The Story Of How An Art Historian Ended Up Working In A Development Bank
In one part of my life I was unemployed, depressed and living with my parents. No hope of finding a job because I studied humanities -yes, that monster that everybody thinks is useless- and all the cultural sector was crowded, with no room for new jobs.
Suddenly, I received a call from a friend, a very prominent STEM graduate freelancer; she told me about an open position for a job in a development bank. First I thought it was a joke and she was just pouring some lemon juice on my wounds of sadness and despair, but then she gave me an email address to send my resume and ended the phone call saying “They are looking for a guy just like you“.
My first thought was that and art historian working in a bank is like a buddhist monk teaching at a military high school. But to be honest, I was so desperate that I emailed the bank to start the application process. They sent me the job descriptions; it was for a consulting position in a project about GIS, maps and development projects in LATAM. “Ok I will give it a try,“ I said…
To weeks after I sent my resume I received a call from the HR department for an interview. Obviously, I was nervous but the interview went smoothly and was shorter than expected. Then nothing…
A few weeks later, I got a phone call -It was my new boss!!! YES!!! I GOT THE JOB!!!
I started my new job in one of the fanciest buildings in the city, on a very high floor of a huge tower. I was literally flying -usually jobs in humanist fields are in libraries, museums and old small offices. I was introduced to my coworkers and the adventure started.
To be honest, I didn’t expected to be useful at a bank but then came my first meetings and loads of work.
My work consisted in translating the results of the development programs -literally huge binders with numbers and excel infinite-multilayered files- to the results in a visual language using a GIS platform with multimedia resources.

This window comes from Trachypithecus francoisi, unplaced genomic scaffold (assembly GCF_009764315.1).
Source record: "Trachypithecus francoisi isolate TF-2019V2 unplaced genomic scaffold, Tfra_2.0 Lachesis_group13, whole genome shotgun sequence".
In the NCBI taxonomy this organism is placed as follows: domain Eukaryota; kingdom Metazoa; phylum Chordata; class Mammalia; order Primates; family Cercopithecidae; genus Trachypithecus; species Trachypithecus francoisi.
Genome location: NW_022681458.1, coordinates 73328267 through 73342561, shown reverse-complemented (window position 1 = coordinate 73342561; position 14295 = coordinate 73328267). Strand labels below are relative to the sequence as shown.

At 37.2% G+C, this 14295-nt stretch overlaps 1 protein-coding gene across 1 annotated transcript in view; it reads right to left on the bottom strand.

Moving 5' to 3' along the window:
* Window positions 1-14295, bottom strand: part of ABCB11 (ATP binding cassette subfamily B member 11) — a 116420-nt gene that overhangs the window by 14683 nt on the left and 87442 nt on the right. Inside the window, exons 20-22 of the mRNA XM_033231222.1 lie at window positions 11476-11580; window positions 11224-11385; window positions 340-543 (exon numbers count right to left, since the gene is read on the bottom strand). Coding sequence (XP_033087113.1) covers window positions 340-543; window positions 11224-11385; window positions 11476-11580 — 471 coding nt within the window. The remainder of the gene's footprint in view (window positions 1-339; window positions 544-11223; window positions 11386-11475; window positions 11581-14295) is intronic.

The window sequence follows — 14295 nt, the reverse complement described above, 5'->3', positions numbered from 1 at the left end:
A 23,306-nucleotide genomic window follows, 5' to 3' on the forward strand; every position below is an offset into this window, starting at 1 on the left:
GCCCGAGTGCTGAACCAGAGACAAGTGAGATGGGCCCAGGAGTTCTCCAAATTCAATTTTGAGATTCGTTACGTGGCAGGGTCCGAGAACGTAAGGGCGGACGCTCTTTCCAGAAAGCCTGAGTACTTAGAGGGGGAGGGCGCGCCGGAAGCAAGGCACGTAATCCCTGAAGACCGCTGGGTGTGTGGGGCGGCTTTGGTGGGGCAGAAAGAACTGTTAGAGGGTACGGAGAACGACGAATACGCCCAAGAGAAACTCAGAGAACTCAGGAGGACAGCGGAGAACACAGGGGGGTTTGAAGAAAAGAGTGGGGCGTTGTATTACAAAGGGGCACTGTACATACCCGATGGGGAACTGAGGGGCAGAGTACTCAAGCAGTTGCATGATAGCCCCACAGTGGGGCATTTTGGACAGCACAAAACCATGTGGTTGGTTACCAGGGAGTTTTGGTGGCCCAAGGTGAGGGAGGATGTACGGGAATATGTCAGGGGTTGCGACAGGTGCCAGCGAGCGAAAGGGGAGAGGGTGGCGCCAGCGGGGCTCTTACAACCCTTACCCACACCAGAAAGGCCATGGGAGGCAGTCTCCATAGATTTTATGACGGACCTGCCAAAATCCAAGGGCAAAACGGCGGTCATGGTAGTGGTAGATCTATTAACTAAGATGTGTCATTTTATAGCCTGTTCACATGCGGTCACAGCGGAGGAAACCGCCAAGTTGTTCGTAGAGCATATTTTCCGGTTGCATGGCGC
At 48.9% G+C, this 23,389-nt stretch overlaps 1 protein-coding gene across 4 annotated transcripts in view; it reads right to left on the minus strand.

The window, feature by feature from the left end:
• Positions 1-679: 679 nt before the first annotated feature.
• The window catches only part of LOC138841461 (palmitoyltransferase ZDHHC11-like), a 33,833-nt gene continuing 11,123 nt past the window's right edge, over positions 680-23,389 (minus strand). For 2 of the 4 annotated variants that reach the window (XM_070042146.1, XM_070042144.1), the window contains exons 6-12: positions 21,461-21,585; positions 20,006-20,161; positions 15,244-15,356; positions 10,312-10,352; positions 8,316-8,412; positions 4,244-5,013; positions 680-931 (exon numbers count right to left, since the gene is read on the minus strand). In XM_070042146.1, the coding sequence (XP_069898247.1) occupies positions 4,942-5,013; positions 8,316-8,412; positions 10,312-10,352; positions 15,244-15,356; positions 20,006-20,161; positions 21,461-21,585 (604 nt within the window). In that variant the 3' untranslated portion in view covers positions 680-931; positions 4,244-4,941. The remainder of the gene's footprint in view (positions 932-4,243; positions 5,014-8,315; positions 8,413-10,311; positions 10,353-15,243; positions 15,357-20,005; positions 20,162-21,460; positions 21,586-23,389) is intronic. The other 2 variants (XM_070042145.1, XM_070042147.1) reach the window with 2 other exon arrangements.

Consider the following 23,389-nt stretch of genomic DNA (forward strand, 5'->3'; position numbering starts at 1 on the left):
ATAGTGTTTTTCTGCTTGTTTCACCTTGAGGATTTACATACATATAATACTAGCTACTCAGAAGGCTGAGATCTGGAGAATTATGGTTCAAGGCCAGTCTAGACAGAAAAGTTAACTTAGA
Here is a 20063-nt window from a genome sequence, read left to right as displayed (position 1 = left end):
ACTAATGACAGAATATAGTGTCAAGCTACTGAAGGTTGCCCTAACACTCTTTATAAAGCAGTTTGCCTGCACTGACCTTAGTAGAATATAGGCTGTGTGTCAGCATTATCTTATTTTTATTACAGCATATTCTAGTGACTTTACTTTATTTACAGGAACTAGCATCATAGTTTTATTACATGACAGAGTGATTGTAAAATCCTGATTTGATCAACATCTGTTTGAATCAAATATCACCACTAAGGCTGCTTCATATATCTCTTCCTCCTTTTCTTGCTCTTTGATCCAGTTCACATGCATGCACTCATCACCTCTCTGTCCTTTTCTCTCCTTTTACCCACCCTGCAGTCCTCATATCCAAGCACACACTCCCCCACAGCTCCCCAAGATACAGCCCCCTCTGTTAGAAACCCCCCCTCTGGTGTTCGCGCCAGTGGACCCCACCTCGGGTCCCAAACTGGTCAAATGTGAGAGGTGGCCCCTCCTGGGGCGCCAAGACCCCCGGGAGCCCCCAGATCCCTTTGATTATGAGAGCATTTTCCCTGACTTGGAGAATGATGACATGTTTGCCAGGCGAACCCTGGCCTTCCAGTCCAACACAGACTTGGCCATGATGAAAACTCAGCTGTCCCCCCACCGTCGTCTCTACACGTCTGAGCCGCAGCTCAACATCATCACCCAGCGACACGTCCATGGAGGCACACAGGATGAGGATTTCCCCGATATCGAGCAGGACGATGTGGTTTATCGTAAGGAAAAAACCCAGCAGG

The challenge was huge!
The way I dealt with it was by approaching the beneficiaries of the programs and trying to tell a story, a story of change where I tried to reflect the wellness of the outcomes of the programs. I asked for a camera and pictures and started telling the stories of those community schools built in the middle of nowhere that gave children the hope of a better future with just a simple new classroom.
Frankly, it was then that I started to understand why I was hired -I have a point of view that not all the specialists in STEM or economics have: A visual understanding and storytelling point of view.
I was asked to prepare a workshop for other coworkers about the way they could think about their development jobs -a visual way. Then I used the methodology of one of my first semesters of the Bachelor in Art History. I prepared a workshop based on one of the most classic books in the Visual/Humanities field: John Berger’s Ways of Seeing.
Ways of Seeing is a book based on a TV show from the 70’s, and the basic thesis is about how the way we see or “read“ images can affect the whole picture or final result.
The workshop helped to create a new way of seeing the outputs of a development project and how they were really affecting the beneficiares of the Bank programs in a positive way.
I understood that my position was a missing link that commonly is absent from companies or businesses that are more oriented towards numbers. They needed somebody that understood visual culture in order to create communication paths with the final costumers and beneficiaries.
This is what I now consider to be the importance of my work because I try to bring to the table the skills built with my humanist education, and now I’m pursuing knowledge from the other side with design thinking studies and UX/UI experience.
So, my best advice is that if you are creating a startup or company, don’t forget to include an art historian, a writer, a philosopher or so on, in your team; it will bring a new approach to solution and designs that might be obvious and simple but powerful and effective.